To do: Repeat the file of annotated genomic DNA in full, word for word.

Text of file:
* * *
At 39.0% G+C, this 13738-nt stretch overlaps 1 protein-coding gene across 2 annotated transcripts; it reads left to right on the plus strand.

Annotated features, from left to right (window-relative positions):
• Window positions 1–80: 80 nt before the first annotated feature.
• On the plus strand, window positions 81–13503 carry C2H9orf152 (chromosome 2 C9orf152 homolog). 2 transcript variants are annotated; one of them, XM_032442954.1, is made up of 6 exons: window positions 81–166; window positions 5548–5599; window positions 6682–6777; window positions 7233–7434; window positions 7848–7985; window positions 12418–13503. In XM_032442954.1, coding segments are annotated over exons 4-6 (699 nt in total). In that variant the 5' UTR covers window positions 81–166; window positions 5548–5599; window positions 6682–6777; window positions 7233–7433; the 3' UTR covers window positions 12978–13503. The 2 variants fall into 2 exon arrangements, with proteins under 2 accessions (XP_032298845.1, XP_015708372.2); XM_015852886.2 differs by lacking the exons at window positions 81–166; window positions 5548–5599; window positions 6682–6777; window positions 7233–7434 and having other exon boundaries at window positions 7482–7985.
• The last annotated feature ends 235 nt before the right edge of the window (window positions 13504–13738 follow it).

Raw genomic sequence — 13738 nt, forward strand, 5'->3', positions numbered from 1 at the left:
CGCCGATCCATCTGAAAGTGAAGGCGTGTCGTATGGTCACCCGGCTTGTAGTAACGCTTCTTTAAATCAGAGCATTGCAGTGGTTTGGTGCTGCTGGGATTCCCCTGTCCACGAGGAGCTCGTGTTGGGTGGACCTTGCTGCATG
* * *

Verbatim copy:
At 39.0% G+C, this 13738-nt stretch overlaps 1 protein-coding gene across 2 annotated transcripts; it reads left to right on the plus strand.

Annotated features, from left to right (window-relative positions):
• Window positions 1–80: 80 nt before the first annotated feature.
• On the plus strand, window positions 81–13503 carry C2H9orf152 (chromosome 2 C9orf152 homolog). 2 transcript variants are annotated; one of them, XM_032442954.1, is made up of 6 exons: window positions 81–166; window positions 5548–5599; window positions 6682–6777; window positions 7233–7434; window positions 7848–7985; window positions 12418–13503. In XM_032442954.1, coding segments are annotated over exons 4-6 (699 nt in total). In that variant the 5' UTR covers window positions 81–166; window positions 5548–5599; window positions 6682–6777; window positions 7233–7433; the 3' UTR covers window positions 12978–13503. The 2 variants fall into 2 exon arrangements, with proteins under 2 accessions (XP_032298845.1, XP_015708372.2); XM_015852886.2 differs by lacking the exons at window positions 81–166; window positions 5548–5599; window positions 6682–6777; window positions 7233–7434 and having other exon boundaries at window positions 7482–7985.
• The last annotated feature ends 235 nt before the right edge of the window (window positions 13504–13738 follow it).

Raw genomic sequence — 13738 nt, forward strand, 5'->3', positions numbered from 1 at the left:
CGCCGATCCATCTGAAAGTGAAGGCGTGTCGTATGGTCACCCGGCTTGTAGTAACGCTTCTTTAAATCAGAGCATTGCAGTGGTTTGGTGCTGCTGGGATTCCCCTGTCCACGAGGAGCTCGTGTTGGGTGGACCTTGCTGCATG